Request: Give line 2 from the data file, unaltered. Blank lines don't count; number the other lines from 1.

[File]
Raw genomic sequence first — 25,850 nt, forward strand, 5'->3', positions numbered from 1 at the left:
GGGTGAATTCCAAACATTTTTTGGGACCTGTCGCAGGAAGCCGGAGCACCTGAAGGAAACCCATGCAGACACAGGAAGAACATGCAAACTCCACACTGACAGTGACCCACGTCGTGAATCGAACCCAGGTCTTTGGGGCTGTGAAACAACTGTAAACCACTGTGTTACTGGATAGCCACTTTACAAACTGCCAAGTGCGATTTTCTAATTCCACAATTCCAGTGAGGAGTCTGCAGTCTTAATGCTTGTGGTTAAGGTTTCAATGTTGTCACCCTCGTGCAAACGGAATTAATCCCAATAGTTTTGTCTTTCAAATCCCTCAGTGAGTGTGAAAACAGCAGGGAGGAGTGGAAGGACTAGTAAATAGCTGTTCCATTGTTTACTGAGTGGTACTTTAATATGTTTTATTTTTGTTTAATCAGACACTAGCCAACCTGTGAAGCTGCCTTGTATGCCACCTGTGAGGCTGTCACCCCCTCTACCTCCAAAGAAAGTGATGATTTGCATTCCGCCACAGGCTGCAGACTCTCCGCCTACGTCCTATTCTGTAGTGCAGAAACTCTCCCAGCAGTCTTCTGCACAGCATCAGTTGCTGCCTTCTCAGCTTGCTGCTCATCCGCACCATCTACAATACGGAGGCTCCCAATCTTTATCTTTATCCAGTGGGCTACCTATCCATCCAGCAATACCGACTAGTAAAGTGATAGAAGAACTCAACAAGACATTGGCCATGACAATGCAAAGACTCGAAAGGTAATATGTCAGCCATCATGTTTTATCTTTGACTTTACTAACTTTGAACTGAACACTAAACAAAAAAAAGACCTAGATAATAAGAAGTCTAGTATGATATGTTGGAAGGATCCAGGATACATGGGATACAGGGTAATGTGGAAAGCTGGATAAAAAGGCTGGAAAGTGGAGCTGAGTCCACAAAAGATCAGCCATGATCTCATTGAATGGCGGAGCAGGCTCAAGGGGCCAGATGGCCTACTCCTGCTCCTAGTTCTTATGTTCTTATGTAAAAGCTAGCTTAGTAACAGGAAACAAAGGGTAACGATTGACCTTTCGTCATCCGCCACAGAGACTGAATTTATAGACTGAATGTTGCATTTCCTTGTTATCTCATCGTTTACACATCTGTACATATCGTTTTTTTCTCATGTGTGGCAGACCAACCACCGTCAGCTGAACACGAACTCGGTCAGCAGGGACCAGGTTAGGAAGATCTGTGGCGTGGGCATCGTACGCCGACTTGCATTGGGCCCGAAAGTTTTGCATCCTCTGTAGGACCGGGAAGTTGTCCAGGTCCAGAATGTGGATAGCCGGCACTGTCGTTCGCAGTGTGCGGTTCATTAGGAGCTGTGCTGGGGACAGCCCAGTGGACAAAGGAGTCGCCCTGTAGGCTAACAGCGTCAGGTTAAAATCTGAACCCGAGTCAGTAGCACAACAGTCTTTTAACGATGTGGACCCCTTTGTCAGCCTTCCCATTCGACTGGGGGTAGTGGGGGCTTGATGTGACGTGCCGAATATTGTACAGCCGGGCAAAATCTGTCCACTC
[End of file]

GGGTGAATTCCAAACATTTTTTGGGACCTGTCGCAGGAAGCCGGAGCACCTGAAGGAAACCCATGCAGACACAGGAAGAACATGCAAACTCCACACTGACAGTGACCCACGTCGTGAATCGAACCCAGGTCTTTGGGGCTGTGAAACAACTGTAAACCACTGTGTTACTGGATAGCCACTTTACAAACTGCCAAGTGCGATTTTCTAATTCCACAATTCCAGTGAGGAGTCTGCAGTCTTAATGCTTGTGGTTAAGGTTTCAATGTTGTCACCCTCGTGCAAACGGAATTAATCCCAATAGTTTTGTCTTTCAAATCCCTCAGTGAGTGTGAAAACAGCAGGGAGGAGTGGAAGGACTAGTAAATAGCTGTTCCATTGTTTACTGAGTGGTACTTTAATATGTTTTATTTTTGTTTAATCAGACACTAGCCAACCTGTGAAGCTGCCTTGTATGCCACCTGTGAGGCTGTCACCCCCTCTACCTCCAAAGAAAGTGATGATTTGCATTCCGCCACAGGCTGCAGACTCTCCGCCTACGTCCTATTCTGTAGTGCAGAAACTCTCCCAGCAGTCTTCTGCACAGCATCAGTTGCTGCCTTCTCAGCTTGCTGCTCATCCGCACCATCTACAATACGGAGGCTCCCAATCTTTATCTTTATCCAGTGGGCTACCTATCCATCCAGCAATACCGACTAGTAAAGTGATAGAAGAACTCAACAAGACATTGGCCATGACAATGCAAAGACTCGAAAGGTAATATGTCAGCCATCATGTTTTATCTTTGACTTTACTAACTTTGAACTGAACACTAAACAAAAAAAAGACCTAGATAATAAGAAGTCTAGTATGATATGTTGGAAGGATCCAGGATACATGGGATACAGGGTAATGTGGAAAGCTGGATAAAAAGGCTGGAAAGTGGAGCTGAGTCCACAAAAGATCAGCCATGATCTCATTGAATGGCGGAGCAGGCTCAAGGGGCCAGATGGCCTACTCCTGCTCCTAGTTCTTATGTTCTTATGTAAAAGCTAGCTTAGTAACAGGAAACAAAGGGTAACGATTGACCTTTCGTCATCCGCCACAGAGACTGAATTTATAGACTGAATGTTGCATTTCCTTGTTATCTCATCGTTTACACATCTGTACATATCGTTTTTTTCTCATGTGTGGCAGACCAACCACCGTCAGCTGAACACGAACTCGGTCAGCAGGGACCAGGTTAGGAAGATCTGTGGCGTGGGCATCGTACGCCGACTTGCATTGGGCCCGAAAGTTTTGCATCCTCTGTAGGACCGGGAAGTTGTCCAGGTCCAGAATGTGGATAGCCGGCACTGTCGTTCGCAGTGTGCGGTTCATTAGGAGCTGTGCTGGGGACAGCCCAGTGGACAAAGGAGTCGCCCTGTAGGCTAACAGCGTCAGGTTAAAATCTGAACCCGAGTCAGTAGCACAACAGTCTTTTAACGATGTGGACCCCTTTGTCAGCCTTCCCATTCGACTGGGGGTAGTGGGGGCTTGATGTGACGTGCCGAATATTGTACAGCCGGGCAAAATCTGTCCACTC